August 21, 2014

The United States’ Debt Crisis: Far from Solved

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The recent decline in federal deficits should not create a false sense that the national debt is no longer a clear and present threat. While this improvement may be encouraging, it represents only a temporary respite from the government’s growing fiscal imbalances. Congressional Budget Office (CBO) estimates show deficits growing again two years from now, returning to trillion-dollar levels within a decade, and worsening from there.

In short, the United States’ fiscal outlook has not changed. Americans will soon have to deal with the consequences of being a highly indebted nation. While economists can’t predict exactly when or how a debt crisis will manifest itself in the United States, such a crisis is inevitable if current spending trends continue. The longer policymakers delay the needed course correction, the more likely they will be forced to rush through ill-conceived policies in the face of a crisis.


The improvement in the fiscal situation over the past few years was driven largely by the extraordinarily high deficit levels between 2009 and 2013. The government’s deficits surged from about $459 billion in fiscal year (FY) 2008 to $1.4 trillion (9.8 percent of gross domestic product, or GDP) the following year, then remained above the trillion-dollar mark until 2013. They are now projected to fall to $492 billion in FY 2014 (2.8 percent of GDP) and then to decrease further to $469 billion in FY 2015 (2.6 per- cent of GDP).1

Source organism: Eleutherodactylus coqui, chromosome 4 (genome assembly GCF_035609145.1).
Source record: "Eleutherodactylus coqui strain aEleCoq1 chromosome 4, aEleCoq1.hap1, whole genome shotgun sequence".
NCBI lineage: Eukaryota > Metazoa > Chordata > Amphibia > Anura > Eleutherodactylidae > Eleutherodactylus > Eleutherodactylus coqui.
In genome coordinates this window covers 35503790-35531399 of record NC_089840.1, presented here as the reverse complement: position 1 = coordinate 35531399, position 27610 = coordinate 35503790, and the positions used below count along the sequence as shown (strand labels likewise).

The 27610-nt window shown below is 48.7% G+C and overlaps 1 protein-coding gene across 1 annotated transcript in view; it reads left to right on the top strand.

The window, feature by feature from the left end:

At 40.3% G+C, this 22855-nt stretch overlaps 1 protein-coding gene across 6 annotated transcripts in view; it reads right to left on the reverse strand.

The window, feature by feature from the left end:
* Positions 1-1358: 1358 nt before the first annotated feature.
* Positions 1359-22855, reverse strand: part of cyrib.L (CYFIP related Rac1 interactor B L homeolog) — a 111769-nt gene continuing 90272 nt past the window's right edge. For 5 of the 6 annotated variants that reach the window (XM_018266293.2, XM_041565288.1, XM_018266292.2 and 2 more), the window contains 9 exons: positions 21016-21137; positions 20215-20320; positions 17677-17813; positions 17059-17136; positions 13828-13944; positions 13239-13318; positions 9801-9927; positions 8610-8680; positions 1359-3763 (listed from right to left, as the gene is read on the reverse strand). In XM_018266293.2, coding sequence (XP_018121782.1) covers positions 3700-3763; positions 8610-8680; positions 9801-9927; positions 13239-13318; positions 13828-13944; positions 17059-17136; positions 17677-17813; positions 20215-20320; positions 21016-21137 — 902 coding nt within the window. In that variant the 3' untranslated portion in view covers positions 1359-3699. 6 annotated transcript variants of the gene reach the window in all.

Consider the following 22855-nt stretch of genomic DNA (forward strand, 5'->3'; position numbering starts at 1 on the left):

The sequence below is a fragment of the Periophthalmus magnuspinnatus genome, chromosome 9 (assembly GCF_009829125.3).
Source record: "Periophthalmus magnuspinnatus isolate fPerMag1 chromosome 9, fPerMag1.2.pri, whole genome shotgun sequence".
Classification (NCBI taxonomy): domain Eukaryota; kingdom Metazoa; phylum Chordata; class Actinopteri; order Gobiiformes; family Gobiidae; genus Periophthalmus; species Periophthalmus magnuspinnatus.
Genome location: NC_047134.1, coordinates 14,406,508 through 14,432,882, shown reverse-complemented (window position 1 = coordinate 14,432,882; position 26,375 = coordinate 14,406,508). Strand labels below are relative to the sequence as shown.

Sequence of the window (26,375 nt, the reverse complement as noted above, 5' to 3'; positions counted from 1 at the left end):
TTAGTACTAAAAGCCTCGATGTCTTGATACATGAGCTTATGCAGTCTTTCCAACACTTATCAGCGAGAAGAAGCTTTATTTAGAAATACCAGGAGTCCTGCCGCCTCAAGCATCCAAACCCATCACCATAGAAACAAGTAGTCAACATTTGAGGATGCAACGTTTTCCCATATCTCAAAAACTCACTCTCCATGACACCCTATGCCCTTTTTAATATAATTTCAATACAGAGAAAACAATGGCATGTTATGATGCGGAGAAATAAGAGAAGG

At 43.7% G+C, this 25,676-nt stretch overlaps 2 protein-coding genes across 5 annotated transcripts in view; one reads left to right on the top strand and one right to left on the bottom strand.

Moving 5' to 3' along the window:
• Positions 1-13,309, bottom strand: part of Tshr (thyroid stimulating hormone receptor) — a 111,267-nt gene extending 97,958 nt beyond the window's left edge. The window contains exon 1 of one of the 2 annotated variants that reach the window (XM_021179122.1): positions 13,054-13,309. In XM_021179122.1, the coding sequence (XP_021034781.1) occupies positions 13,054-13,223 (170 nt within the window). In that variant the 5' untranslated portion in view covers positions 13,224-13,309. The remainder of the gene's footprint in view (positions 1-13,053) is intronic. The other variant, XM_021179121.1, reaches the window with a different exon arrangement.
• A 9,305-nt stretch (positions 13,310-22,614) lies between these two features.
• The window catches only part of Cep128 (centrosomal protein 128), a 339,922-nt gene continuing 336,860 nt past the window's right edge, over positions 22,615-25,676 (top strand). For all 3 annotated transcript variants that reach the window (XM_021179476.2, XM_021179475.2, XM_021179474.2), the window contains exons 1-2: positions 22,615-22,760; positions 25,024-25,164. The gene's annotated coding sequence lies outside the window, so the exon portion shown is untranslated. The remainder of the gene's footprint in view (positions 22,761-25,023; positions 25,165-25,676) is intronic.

In the face of these large deficits, debt held by the public as a share of GDP has continued to grow and is projected to remain near three-fourths of total economic output in the near-term—levels higher than at any time since 1948—and to exceed the size of the entire economy by 2039.2 Under different assumptions—with looser spending restraints and economic feedback of high government debt factored in—the CBO estimates that the debt-to-GDP ratio could reach 183 percent of GDP by 2039.3

Deficits and debt are merely symptoms; the disease is overspending, and only by curing it can Washington correct the phenomenal fiscal imbalance the government faces now and in the future. No level of taxes can close this gap over the long term,4 and higher taxes would exacerbate the deficit and debt problem by acting as a drag on growth.5

The deficits caused by overspending are already impeding growth. For the past several years, following substantial fiscal and monetary stimulus measures, forecasters have predicted a return to normal rates of GDP growth, but these conditions have not materialized.6 Further, recent job gains mask nagging underlying problems in the employment market, including a historically low labor force participation rate7 and a chronically high number of long-term unemployed.8

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